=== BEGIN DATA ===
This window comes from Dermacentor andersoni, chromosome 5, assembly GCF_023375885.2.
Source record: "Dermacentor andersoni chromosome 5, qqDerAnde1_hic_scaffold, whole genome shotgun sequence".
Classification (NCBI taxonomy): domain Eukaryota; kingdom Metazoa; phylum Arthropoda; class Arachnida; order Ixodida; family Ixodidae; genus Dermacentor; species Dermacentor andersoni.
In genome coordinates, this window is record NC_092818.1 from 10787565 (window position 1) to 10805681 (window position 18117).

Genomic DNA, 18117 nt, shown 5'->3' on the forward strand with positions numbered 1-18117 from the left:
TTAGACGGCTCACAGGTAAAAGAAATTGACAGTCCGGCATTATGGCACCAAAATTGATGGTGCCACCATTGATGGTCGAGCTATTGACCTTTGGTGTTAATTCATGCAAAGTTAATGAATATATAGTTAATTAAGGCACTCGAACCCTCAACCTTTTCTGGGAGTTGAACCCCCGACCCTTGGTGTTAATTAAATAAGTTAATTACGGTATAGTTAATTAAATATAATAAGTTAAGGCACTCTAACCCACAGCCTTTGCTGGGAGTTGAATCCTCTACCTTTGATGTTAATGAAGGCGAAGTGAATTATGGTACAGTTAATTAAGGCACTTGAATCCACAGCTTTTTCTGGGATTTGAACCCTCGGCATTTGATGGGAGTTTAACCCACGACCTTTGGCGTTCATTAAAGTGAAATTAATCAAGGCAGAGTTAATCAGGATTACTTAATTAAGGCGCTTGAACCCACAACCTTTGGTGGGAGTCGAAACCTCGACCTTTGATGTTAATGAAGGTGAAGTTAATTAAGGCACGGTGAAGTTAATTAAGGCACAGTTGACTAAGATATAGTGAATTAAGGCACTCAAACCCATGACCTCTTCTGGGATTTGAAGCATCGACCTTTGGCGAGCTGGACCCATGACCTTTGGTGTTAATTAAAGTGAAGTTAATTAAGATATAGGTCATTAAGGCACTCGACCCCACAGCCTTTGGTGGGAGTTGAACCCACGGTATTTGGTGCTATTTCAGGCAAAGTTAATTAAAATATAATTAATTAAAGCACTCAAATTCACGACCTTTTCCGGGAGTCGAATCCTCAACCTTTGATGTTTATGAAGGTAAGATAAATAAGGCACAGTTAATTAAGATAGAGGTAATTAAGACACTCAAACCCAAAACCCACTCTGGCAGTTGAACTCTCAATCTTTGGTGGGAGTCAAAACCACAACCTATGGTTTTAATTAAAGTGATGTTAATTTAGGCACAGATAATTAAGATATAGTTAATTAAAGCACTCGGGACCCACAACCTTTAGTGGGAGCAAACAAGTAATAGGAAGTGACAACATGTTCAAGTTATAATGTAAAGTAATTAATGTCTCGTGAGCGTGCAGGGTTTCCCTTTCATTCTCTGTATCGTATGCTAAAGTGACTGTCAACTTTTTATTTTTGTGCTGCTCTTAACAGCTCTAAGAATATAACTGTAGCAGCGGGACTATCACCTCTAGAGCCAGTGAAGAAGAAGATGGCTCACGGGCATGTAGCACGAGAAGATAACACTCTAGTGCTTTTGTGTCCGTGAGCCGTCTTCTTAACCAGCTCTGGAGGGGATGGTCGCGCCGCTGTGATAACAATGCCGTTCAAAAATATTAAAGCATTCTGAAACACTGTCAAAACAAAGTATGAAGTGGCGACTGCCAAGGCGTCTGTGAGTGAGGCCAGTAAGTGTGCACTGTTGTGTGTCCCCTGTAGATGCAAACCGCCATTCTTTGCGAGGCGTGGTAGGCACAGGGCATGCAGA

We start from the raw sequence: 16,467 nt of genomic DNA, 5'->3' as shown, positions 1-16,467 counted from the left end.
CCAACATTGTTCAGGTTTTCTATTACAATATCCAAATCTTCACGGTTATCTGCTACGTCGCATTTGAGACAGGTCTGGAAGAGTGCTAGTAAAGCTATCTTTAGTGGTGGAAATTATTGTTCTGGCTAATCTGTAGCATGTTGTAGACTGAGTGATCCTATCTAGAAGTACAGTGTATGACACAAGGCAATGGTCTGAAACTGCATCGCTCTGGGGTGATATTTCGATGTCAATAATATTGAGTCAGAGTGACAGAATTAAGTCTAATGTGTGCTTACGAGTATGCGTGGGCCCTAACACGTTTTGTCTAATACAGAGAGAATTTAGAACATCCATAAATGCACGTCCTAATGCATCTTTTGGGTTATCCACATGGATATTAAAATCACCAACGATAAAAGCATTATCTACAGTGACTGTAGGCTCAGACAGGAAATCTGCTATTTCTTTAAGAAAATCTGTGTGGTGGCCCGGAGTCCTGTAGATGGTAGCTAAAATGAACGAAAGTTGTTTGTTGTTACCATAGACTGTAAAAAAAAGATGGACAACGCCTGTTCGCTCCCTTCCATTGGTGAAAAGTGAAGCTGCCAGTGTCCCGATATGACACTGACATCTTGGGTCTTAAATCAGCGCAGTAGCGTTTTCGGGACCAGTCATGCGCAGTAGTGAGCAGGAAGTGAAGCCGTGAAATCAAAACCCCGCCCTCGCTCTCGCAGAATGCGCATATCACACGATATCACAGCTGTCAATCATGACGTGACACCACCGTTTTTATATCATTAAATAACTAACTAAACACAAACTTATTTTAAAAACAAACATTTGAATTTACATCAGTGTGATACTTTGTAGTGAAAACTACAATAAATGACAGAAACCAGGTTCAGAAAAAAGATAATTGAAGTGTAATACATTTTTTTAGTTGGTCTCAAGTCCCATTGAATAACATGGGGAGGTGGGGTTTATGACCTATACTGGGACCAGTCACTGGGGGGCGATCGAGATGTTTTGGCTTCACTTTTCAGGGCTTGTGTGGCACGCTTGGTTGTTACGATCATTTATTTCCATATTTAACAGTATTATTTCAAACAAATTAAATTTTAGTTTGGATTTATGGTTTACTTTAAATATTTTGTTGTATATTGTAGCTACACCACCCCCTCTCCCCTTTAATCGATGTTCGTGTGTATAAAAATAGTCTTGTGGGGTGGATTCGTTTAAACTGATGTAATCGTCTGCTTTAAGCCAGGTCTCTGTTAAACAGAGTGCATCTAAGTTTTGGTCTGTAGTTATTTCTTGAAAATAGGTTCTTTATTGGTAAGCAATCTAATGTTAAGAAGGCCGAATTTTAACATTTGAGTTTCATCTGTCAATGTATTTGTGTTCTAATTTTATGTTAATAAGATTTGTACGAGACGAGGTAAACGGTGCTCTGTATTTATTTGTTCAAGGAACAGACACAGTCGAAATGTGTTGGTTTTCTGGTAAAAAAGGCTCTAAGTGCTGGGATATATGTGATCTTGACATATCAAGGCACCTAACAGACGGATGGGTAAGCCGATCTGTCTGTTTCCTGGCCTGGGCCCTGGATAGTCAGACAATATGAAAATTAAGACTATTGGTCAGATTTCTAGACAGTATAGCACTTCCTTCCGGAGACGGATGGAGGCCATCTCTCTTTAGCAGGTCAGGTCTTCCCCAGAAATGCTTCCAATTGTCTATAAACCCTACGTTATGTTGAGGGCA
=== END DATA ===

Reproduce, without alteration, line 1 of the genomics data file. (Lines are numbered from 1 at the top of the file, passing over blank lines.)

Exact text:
This window comes from Dermacentor andersoni, chromosome 5, assembly GCF_023375885.2.